What word can I use to accurately describe brisket of beef in French? I usually go to the butcher with a chart of US beef cuts and point to it but it neer seems to correspond to the same piece. Does anyone know the definitive translation?
It's not that simple. Every culture cuts their beef differently (or not at all!) and therefore has different names for it
Around the Belgium, Dutch, French low lands they call what the US call brisket and flank, just flank. And what other parts of France might call brisket is not always cut separately, it is just part of the chuck
Confused, we are...
Many butchers in cities receive partially processed carcass parts, so parts like the chest (brisket) may have been removed for processed meat etc
So you need to take a cutting diagram to a butcher whom displays whole carcasses and you should be able to get what you want
As I understand it the brisket extends from in front on the fore legs, between the forelegs and a short way past them? When we have a beast killed most of that goes into the salamis, yum!
Edit: Some common words used are:
- Plat de côte
A popular brisket cut is a long thin (10mm) strip of the full width of the brisket (left to right). A serving is a single slice slowly grilled and topped with a chunky sauce
The UN has a standards document that contains translations of beef cuts from English to French, Russian, Spanish, and Chinese. (To try to work around the fact that everybody has slightly different cuts of meat.)
- (Boneless) Brisket - Poitrine sans os
- Brisket deckle off - Morceaude poitrine sans os épluché
- Brisket navel plate - Flanchet / tendron sans os
- Brisket point end deckle off - Gros bout de poitrine sans os épluché
I live in Bordeaux but used to live in Texas. Here is my "modus operandi" when I need a specific piece of meat like the brisket. I show my butcher a diagram and show him the part I need. The usual term for brisket is "poitrine" I ask him to cut a piece of 5 kilos and to leave the fat on the top of it. He knows me now and always tell me when he has a entire beef coming in, that way he is sure the brisket is still there. They usually don't sell it in France so I pay +/- 5 euro/kg. "Pointe de poitrine" seems to be the right word for brisket. Enjoy!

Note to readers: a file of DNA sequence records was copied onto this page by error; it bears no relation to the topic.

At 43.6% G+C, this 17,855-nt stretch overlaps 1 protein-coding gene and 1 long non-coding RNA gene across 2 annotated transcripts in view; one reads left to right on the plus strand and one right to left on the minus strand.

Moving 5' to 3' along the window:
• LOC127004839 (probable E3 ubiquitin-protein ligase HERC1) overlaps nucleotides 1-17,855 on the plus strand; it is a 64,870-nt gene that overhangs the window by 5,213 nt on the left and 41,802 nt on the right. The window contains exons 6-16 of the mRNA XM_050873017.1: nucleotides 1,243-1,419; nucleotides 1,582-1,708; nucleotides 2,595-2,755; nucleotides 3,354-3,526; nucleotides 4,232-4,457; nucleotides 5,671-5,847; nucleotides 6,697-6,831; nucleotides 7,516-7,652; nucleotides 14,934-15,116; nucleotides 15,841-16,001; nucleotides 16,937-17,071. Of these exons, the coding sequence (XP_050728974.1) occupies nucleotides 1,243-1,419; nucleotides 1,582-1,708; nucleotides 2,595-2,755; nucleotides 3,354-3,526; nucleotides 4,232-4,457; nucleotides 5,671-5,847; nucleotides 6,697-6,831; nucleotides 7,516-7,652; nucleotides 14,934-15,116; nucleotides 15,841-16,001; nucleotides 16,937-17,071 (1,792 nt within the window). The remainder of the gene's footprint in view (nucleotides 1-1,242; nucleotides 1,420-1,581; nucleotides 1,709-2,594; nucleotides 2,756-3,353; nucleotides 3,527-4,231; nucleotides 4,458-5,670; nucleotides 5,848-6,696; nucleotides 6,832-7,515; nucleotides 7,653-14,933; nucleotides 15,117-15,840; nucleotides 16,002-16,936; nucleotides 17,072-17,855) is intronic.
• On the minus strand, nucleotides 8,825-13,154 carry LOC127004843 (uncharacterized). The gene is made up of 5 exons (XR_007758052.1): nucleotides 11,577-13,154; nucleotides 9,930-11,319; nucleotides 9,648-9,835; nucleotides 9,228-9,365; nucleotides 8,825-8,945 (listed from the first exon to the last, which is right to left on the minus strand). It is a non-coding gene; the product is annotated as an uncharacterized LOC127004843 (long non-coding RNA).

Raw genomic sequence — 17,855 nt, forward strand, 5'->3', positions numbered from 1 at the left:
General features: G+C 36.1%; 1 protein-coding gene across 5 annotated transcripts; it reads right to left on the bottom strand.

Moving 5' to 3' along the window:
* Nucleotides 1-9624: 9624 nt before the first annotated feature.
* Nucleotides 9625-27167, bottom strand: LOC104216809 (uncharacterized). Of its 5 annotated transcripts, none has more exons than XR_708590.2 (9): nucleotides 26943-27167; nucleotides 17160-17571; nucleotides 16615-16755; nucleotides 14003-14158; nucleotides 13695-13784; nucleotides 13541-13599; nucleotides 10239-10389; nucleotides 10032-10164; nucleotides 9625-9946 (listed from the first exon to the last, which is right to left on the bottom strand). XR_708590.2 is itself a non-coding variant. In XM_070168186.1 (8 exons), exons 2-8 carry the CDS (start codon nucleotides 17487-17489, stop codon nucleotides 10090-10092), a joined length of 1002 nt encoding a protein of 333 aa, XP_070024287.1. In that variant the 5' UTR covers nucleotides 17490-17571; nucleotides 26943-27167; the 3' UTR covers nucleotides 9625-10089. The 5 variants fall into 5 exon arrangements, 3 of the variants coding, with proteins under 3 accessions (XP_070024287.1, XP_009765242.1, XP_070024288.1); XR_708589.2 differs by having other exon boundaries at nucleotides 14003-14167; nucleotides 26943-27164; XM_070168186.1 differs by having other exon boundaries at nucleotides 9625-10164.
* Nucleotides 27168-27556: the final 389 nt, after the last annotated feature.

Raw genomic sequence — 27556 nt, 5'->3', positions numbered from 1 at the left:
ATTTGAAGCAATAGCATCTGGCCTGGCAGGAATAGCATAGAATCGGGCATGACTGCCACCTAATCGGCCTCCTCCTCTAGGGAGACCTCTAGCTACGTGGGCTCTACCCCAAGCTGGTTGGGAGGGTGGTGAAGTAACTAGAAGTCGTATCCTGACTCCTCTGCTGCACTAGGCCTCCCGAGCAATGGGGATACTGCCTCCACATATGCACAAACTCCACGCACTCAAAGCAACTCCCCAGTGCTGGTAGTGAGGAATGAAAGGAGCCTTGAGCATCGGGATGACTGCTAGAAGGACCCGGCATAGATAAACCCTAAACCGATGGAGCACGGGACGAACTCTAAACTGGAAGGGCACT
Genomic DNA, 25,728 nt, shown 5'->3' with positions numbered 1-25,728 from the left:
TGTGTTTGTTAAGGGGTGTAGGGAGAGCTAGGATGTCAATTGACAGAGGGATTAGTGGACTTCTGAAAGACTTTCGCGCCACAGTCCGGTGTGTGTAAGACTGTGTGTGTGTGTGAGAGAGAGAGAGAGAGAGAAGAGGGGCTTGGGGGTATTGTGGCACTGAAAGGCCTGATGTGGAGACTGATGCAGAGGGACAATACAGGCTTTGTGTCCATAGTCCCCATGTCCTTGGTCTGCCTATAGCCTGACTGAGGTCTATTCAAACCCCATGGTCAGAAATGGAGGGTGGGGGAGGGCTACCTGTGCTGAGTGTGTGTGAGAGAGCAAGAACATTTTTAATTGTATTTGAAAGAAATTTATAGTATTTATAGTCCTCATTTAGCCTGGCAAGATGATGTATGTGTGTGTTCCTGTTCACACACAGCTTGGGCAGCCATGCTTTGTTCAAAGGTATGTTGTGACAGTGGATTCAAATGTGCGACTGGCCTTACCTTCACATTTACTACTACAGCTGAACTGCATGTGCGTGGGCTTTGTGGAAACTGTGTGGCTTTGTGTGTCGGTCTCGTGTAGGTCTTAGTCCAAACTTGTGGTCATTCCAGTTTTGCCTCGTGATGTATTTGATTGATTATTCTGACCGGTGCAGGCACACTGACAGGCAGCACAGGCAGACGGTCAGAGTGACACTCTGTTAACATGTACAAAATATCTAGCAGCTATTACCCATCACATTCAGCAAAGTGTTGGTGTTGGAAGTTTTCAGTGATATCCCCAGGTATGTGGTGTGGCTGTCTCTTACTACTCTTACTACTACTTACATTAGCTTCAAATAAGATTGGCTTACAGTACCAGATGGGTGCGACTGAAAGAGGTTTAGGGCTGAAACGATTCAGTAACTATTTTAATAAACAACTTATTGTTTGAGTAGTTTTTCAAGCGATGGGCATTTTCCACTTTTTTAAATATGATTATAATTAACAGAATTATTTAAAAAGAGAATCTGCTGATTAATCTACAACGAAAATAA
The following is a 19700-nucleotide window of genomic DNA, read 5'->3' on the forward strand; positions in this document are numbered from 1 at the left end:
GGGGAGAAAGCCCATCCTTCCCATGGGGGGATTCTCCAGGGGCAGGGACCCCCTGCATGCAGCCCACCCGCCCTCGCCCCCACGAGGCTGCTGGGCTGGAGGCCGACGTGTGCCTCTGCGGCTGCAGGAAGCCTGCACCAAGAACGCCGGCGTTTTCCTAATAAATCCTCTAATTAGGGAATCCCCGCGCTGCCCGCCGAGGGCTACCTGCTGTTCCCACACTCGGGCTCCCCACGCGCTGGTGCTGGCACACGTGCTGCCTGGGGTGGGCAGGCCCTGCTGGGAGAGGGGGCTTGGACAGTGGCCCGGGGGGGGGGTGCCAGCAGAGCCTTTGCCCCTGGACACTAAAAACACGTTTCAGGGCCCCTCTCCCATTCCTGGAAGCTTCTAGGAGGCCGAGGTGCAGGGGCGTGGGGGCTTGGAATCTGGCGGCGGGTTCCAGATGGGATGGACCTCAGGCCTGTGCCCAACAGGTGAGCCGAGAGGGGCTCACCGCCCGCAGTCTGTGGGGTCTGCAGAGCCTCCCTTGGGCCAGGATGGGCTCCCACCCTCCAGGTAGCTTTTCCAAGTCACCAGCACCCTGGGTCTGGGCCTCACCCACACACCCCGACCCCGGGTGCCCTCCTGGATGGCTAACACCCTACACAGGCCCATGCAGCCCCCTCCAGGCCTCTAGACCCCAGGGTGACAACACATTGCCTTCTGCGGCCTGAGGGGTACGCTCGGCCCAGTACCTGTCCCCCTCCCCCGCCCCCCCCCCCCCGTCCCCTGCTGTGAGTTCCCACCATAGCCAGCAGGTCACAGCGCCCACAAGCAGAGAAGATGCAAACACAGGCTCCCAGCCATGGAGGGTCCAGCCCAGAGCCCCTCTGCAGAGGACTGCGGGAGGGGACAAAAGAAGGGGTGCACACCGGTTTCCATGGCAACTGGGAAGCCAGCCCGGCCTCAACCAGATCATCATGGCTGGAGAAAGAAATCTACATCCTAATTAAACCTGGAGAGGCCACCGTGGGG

The French word is le tendron, it is also known as le gros bout de poitrine.*
- http://www.civ-viande.org/ebn.ebn?pid=56&rubrik=5&item=37 (interactive graphic)
Use Google Translate to translate from French to English.
*I do not speak French
If you're living in France then I apologize if my Canadian French leads you astray, but according to the (bilingual, obviously) Canadian Food Inspection Agency, the terms are:
- Pointe de poitrine (Brisket or flat brisket)
- Poitrine complète (Full brisket)
Here's that same page in English if you want to cross reference other cuts.
The Canadian Beef Council has a bilingual chart of beef cuts (PDF) which might be useful.
(Although, French and Canadian cuts might not be the same, even if they're in the same language; I know US and UK aren't. But with pictures, the butcher might be able to identify the correct bits for you)
In a fantastic French cookbook called Saveurs Américaines, Editions du Chêne, 2002 the brisket recipe calls for JUMEAU de BOEUF.
Google translate . Pointe de poitrine de boeuf is the correct translation , I had it verified by my butcher when I asked him for the cut he knew no question asked .
OK, be careful- someone suggested poitrine, you need to specify poitrine de boeuf. I say this because I accidentally bought what seems to be pork belly by just saying "poitrine".
Look here, english french terms.